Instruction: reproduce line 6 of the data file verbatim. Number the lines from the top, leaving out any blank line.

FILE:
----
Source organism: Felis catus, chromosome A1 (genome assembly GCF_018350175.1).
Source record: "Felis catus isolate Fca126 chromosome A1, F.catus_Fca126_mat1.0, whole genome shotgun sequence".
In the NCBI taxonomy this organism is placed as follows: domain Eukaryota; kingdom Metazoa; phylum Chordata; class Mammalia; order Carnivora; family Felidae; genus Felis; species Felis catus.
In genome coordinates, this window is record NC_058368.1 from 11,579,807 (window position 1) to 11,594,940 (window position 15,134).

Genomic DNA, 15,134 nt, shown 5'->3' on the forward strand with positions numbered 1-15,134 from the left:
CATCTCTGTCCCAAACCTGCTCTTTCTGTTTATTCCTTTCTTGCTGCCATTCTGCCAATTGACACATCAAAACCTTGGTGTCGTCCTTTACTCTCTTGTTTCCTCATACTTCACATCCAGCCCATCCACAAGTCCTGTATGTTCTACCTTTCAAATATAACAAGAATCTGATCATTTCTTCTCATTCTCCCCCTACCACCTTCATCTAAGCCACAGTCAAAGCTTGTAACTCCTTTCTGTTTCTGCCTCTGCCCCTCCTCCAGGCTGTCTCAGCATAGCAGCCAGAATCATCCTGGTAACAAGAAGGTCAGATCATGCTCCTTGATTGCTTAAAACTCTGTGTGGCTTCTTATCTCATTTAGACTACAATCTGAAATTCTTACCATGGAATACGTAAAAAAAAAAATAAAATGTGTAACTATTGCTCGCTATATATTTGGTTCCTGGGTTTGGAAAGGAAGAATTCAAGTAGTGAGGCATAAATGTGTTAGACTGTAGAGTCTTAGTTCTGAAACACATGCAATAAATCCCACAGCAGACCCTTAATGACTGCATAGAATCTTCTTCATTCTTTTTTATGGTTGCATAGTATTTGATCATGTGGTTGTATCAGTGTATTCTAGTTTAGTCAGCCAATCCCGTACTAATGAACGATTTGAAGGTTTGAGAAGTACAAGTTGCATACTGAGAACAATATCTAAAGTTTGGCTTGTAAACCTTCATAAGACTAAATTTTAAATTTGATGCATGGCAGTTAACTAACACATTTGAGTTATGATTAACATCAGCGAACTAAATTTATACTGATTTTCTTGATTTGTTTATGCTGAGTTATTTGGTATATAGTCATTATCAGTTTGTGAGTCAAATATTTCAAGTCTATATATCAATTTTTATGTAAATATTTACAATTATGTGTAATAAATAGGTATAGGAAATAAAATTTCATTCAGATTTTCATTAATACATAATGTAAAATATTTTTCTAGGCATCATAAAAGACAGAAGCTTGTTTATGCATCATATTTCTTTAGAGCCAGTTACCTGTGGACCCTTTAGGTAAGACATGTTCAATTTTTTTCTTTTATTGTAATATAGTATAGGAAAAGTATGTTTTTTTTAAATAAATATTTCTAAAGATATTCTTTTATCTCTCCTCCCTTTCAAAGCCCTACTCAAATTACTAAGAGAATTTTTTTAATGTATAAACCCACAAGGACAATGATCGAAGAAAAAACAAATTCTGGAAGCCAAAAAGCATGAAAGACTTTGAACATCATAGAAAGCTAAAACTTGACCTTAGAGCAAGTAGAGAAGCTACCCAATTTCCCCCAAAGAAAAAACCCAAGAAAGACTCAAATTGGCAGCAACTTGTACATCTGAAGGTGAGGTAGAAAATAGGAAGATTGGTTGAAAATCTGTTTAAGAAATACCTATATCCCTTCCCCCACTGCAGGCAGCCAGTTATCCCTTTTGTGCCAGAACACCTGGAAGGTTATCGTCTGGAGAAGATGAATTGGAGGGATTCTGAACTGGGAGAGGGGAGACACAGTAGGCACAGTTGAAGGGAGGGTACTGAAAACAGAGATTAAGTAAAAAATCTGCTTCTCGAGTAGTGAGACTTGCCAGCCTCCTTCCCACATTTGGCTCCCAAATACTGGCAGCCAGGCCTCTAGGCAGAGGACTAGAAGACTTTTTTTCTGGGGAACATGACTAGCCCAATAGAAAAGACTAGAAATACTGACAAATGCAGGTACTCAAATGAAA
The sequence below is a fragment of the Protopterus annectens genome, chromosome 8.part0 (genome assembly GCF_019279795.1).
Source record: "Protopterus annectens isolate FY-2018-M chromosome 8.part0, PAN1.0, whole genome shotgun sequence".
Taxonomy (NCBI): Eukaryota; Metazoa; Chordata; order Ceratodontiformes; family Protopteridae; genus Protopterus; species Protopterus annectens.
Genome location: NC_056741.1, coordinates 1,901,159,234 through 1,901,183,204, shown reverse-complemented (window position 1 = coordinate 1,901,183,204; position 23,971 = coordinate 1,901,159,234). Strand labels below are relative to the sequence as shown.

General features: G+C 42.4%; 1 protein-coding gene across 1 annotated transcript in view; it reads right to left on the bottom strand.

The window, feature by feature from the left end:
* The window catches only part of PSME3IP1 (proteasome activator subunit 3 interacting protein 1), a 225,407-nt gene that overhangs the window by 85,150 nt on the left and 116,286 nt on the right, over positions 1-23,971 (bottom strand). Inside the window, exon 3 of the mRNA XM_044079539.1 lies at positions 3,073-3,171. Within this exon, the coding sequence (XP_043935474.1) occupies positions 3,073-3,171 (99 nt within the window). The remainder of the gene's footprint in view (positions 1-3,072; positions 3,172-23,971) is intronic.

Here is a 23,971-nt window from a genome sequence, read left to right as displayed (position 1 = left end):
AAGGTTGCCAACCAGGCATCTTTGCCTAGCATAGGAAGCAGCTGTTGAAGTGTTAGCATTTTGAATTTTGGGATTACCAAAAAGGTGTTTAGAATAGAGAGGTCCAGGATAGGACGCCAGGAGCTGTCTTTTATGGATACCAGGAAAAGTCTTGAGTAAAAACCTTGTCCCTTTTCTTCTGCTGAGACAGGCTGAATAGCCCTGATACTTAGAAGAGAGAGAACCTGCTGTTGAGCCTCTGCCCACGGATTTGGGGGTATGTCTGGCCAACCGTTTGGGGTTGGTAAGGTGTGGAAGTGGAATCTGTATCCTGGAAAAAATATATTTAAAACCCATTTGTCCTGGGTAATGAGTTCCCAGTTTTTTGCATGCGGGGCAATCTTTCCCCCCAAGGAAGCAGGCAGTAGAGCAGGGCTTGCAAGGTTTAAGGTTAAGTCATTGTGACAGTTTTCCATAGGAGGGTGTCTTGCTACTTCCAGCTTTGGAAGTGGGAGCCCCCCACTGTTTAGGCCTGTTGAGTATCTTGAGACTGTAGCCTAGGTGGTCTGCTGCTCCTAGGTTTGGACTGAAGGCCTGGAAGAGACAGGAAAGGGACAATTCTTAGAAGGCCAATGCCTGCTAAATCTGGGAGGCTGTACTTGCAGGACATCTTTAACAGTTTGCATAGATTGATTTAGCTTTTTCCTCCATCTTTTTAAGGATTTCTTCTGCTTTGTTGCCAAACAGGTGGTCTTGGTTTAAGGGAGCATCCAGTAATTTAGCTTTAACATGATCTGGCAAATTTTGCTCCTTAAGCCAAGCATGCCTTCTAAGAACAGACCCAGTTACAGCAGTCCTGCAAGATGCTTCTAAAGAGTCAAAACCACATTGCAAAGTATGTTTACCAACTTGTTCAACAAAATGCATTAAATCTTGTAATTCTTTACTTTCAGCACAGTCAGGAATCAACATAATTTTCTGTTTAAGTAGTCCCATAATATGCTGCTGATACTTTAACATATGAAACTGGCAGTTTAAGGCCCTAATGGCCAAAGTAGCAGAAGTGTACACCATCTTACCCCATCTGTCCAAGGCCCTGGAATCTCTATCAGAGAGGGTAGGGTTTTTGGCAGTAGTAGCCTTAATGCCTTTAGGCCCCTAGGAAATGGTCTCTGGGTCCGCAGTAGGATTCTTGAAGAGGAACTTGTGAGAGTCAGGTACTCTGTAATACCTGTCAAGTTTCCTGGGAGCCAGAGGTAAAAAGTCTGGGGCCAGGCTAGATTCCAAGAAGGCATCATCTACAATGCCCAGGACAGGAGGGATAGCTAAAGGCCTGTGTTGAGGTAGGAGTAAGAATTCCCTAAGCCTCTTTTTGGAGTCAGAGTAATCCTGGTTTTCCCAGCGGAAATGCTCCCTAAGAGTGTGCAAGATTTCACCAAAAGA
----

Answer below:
CATCTCTGTCCCAAACCTGCTCTTTCTGTTTATTCCTTTCTTGCTGCCATTCTGCCAATTGACACATCAAAACCTTGGTGTCGTCCTTTACTCTCTTGTTTCCTCATACTTCACATCCAGCCCATCCACAAGTCCTGTATGTTCTACCTTTCAAATATAACAAGAATCTGATCATTTCTTCTCATTCTCCCCCTACCACCTTCATCTAAGCCACAGTCAAAGCTTGTAACTCCTTTCTGTTTCTGCCTCTGCCCCTCCTCCAGGCTGTCTCAGCATAGCAGCCAGAATCATCCTGGTAACAAGAAGGTCAGATCATGCTCCTTGATTGCTTAAAACTCTGTGTGGCTTCTTATCTCATTTAGACTACAATCTGAAATTCTTACCATGGAATACGTAAAAAAAAAAATAAAATGTGTAACTATTGCTCGCTATATATTTGGTTCCTGGGTTTGGAAAGGAAGAATTCAAGTAGTGAGGCATAAATGTGTTAGACTGTAGAGTCTTAGTTCTGAAACACATGCAATAAATCCCACAGCAGACCCTTAATGACTGCATAGAATCTTCTTCATTCTTTTTTATGGTTGCATAGTATTTGATCATGTGGTTGTATCAGTGTATTCTAGTTTAGTCAGCCAATCCCGTACTAATGAACGATTTGAAGGTTTGAGAAGTACAAGTTGCATACTGAGAACAATATCTAAAGTTTGGCTTGTAAACCTTCATAAGACTAAATTTTAAATTTGATGCATGGCAGTTAACTAACACATTTGAGTTATGATTAACATCAGCGAACTAAATTTATACTGATTTTCTTGATTTGTTTATGCTGAGTTATTTGGTATATAGTCATTATCAGTTTGTGAGTCAAATATTTCAAGTCTATATATCAATTTTTATGTAAATATTTACAATTATGTGTAATAAATAGGTATAGGAAATAAAATTTCATTCAGATTTTCATTAATACATAATGTAAAATATTTTTCTAGGCATCATAAAAGACAGAAGCTTGTTTATGCATCATATTTCTTTAGAGCCAGTTACCTGTGGACCCTTTAGGTAAGACATGTTCAATTTTTTTCTTTTATTGTAATATAGTATAGGAAAAGTATGTTTTTTTTAAATAAATATTTCTAAAGATATTCTTTTATCTCTCCTCCCTTTCAAAGCCCTACTCAAATTACTAAGAGAATTTTTTTAATGTATAAACCCACAAGGACAATGATCGAAGAAAAAACAAATTCTGGAAGCCAAAAAGCATGAAAGACTTTGAACATCATAGAAAGCTAAAACTTGACCTTAGAGCAAGTAGAGAAGCTACCCAATTTCCCCCAAAGAAAAAACCCAAGAAAGACTCAAATTGGCAGCAACTTGTACATCTGAAGGTGAGGTAGAAAATAGGAAGATTGGTTGAAAATCTGTTTAAGAAATACCTATATCCCTTCCCCCACTGCAGGCAGCCAGTTATCCCTTTTGTGCCAGAACACCTGGAAGGTTATCGTCTGGAGAAGATGAATTGGAGGGATTCTGAACTGGGAGAGGGGAGACACAGTAGGCACAGTTGAAGGGAGGGTACTGAAAACAGAGATTAAGTAAAAAATCTGCTTCTCGAGTAGTGAGACTTGCCAGCCTCCTTCCCACATTTGGCTCCCAAATACTGGCAGCCAGGCCTCTAGGCAGAGGACTAGAAGACTTTTTTTCTGGGGAACATGACTAGCCCAATAGAAAAGACTAGAAATACTGACAAATGCAGGTACTCAAATGAAA